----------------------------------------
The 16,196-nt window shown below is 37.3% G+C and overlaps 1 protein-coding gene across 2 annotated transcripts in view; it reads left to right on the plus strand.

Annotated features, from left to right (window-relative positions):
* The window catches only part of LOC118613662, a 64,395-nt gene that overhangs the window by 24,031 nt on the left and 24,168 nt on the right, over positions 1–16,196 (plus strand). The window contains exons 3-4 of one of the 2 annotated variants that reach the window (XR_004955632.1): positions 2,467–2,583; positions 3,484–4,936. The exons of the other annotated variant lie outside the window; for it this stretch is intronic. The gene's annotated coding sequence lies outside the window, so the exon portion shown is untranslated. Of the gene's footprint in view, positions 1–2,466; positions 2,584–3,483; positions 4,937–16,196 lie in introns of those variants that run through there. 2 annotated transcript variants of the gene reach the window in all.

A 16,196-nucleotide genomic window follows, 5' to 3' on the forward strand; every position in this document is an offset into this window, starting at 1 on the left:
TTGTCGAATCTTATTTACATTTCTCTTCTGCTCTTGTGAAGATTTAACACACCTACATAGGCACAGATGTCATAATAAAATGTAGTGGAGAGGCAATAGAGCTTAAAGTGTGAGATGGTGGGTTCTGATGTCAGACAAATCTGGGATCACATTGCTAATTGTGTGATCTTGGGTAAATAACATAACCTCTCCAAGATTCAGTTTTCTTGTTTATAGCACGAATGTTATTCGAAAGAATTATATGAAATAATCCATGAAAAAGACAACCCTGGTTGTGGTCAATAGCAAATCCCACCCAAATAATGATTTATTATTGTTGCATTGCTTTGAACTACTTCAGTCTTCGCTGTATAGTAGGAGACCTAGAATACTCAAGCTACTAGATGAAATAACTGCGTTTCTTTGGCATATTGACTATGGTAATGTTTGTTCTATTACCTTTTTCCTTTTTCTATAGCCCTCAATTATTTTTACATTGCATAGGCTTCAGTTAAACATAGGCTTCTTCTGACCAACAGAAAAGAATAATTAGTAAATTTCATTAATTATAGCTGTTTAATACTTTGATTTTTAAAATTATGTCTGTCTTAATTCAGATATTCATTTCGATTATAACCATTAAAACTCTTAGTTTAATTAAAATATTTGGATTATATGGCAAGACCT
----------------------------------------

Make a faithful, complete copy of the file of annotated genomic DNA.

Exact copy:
The 16,196-nt window shown below is 37.3% G+C and overlaps 1 protein-coding gene across 2 annotated transcripts in view; it reads left to right on the plus strand.

Annotated features, from left to right (window-relative positions):
* The window catches only part of LOC118613662, a 64,395-nt gene that overhangs the window by 24,031 nt on the left and 24,168 nt on the right, over positions 1–16,196 (plus strand). The window contains exons 3-4 of one of the 2 annotated variants that reach the window (XR_004955632.1): positions 2,467–2,583; positions 3,484–4,936. The exons of the other annotated variant lie outside the window; for it this stretch is intronic. The gene's annotated coding sequence lies outside the window, so the exon portion shown is untranslated. Of the gene's footprint in view, positions 1–2,466; positions 2,584–3,483; positions 4,937–16,196 lie in introns of those variants that run through there. 2 annotated transcript variants of the gene reach the window in all.

A 16,196-nucleotide genomic window follows, 5' to 3' on the forward strand; every position in this document is an offset into this window, starting at 1 on the left:
TTGTCGAATCTTATTTACATTTCTCTTCTGCTCTTGTGAAGATTTAACACACCTACATAGGCACAGATGTCATAATAAAATGTAGTGGAGAGGCAATAGAGCTTAAAGTGTGAGATGGTGGGTTCTGATGTCAGACAAATCTGGGATCACATTGCTAATTGTGTGATCTTGGGTAAATAACATAACCTCTCCAAGATTCAGTTTTCTTGTTTATAGCACGAATGTTATTCGAAAGAATTATATGAAATAATCCATGAAAAAGACAACCCTGGTTGTGGTCAATAGCAAATCCCACCCAAATAATGATTTATTATTGTTGCATTGCTTTGAACTACTTCAGTCTTCGCTGTATAGTAGGAGACCTAGAATACTCAAGCTACTAGATGAAATAACTGCGTTTCTTTGGCATATTGACTATGGTAATGTTTGTTCTATTACCTTTTTCCTTTTTCTATAGCCCTCAATTATTTTTACATTGCATAGGCTTCAGTTAAACATAGGCTTCTTCTGACCAACAGAAAAGAATAATTAGTAAATTTCATTAATTATAGCTGTTTAATACTTTGATTTTTAAAATTATGTCTGTCTTAATTCAGATATTCATTTCGATTATAACCATTAAAACTCTTAGTTTAATTAAAATATTTGGATTATATGGCAAGACCT